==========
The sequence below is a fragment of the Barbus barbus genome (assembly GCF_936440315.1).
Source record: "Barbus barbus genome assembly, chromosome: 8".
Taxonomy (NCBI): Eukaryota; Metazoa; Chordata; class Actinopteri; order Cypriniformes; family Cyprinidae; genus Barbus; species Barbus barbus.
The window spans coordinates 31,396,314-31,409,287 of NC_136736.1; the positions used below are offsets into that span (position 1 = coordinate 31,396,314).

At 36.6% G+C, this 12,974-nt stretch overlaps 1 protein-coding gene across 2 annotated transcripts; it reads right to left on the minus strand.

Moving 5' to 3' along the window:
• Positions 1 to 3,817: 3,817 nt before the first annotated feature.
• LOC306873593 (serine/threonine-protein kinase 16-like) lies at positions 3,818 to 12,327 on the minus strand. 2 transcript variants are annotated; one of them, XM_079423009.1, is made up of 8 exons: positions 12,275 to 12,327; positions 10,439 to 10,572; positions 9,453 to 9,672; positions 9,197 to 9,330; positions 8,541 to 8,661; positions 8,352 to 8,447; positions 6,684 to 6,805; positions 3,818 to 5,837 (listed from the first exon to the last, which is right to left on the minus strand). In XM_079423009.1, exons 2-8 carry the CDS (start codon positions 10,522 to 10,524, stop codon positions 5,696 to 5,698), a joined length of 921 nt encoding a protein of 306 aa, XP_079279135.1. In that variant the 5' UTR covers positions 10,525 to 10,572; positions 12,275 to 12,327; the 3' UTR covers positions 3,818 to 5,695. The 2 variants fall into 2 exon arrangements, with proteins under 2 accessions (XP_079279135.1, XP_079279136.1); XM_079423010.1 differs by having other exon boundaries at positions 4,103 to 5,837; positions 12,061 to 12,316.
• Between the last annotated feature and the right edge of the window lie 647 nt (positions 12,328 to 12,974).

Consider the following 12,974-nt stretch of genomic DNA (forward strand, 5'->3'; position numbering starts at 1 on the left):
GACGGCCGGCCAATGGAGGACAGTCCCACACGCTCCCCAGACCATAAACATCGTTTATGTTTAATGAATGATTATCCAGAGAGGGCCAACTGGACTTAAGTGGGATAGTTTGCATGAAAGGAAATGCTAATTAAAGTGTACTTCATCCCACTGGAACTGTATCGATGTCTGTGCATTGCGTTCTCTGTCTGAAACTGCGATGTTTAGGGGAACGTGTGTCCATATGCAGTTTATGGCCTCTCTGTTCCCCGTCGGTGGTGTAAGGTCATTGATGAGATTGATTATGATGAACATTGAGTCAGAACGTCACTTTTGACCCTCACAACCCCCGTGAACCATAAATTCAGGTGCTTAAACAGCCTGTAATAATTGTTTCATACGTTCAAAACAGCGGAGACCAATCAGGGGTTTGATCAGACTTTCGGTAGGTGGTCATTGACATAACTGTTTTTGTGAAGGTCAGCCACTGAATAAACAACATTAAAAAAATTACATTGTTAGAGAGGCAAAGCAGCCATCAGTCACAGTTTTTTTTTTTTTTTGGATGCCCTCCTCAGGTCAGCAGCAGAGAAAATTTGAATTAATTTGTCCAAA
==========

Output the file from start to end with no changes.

The sequence below is a fragment of the Barbus barbus genome (assembly GCF_936440315.1).
Source record: "Barbus barbus genome assembly, chromosome: 8".
Taxonomy (NCBI): Eukaryota; Metazoa; Chordata; class Actinopteri; order Cypriniformes; family Cyprinidae; genus Barbus; species Barbus barbus.
The window spans coordinates 31,396,314-31,409,287 of NC_136736.1; the positions used below are offsets into that span (position 1 = coordinate 31,396,314).

At 36.6% G+C, this 12,974-nt stretch overlaps 1 protein-coding gene across 2 annotated transcripts; it reads right to left on the minus strand.

Moving 5' to 3' along the window:
• Positions 1 to 3,817: 3,817 nt before the first annotated feature.
• LOC306873593 (serine/threonine-protein kinase 16-like) lies at positions 3,818 to 12,327 on the minus strand. 2 transcript variants are annotated; one of them, XM_079423009.1, is made up of 8 exons: positions 12,275 to 12,327; positions 10,439 to 10,572; positions 9,453 to 9,672; positions 9,197 to 9,330; positions 8,541 to 8,661; positions 8,352 to 8,447; positions 6,684 to 6,805; positions 3,818 to 5,837 (listed from the first exon to the last, which is right to left on the minus strand). In XM_079423009.1, exons 2-8 carry the CDS (start codon positions 10,522 to 10,524, stop codon positions 5,696 to 5,698), a joined length of 921 nt encoding a protein of 306 aa, XP_079279135.1. In that variant the 5' UTR covers positions 10,525 to 10,572; positions 12,275 to 12,327; the 3' UTR covers positions 3,818 to 5,695. The 2 variants fall into 2 exon arrangements, with proteins under 2 accessions (XP_079279135.1, XP_079279136.1); XM_079423010.1 differs by having other exon boundaries at positions 4,103 to 5,837; positions 12,061 to 12,316.
• Between the last annotated feature and the right edge of the window lie 647 nt (positions 12,328 to 12,974).

Consider the following 12,974-nt stretch of genomic DNA (forward strand, 5'->3'; position numbering starts at 1 on the left):
GACGGCCGGCCAATGGAGGACAGTCCCACACGCTCCCCAGACCATAAACATCGTTTATGTTTAATGAATGATTATCCAGAGAGGGCCAACTGGACTTAAGTGGGATAGTTTGCATGAAAGGAAATGCTAATTAAAGTGTACTTCATCCCACTGGAACTGTATCGATGTCTGTGCATTGCGTTCTCTGTCTGAAACTGCGATGTTTAGGGGAACGTGTGTCCATATGCAGTTTATGGCCTCTCTGTTCCCCGTCGGTGGTGTAAGGTCATTGATGAGATTGATTATGATGAACATTGAGTCAGAACGTCACTTTTGACCCTCACAACCCCCGTGAACCATAAATTCAGGTGCTTAAACAGCCTGTAATAATTGTTTCATACGTTCAAAACAGCGGAGACCAATCAGGGGTTTGATCAGACTTTCGGTAGGTGGTCATTGACATAACTGTTTTTGTGAAGGTCAGCCACTGAATAAACAACATTAAAAAAATTACATTGTTAGAGAGGCAAAGCAGCCATCAGTCACAGTTTTTTTTTTTTTTTGGATGCCCTCCTCAGGTCAGCAGCAGAGAAAATTTGAATTAATTTGTCCAAA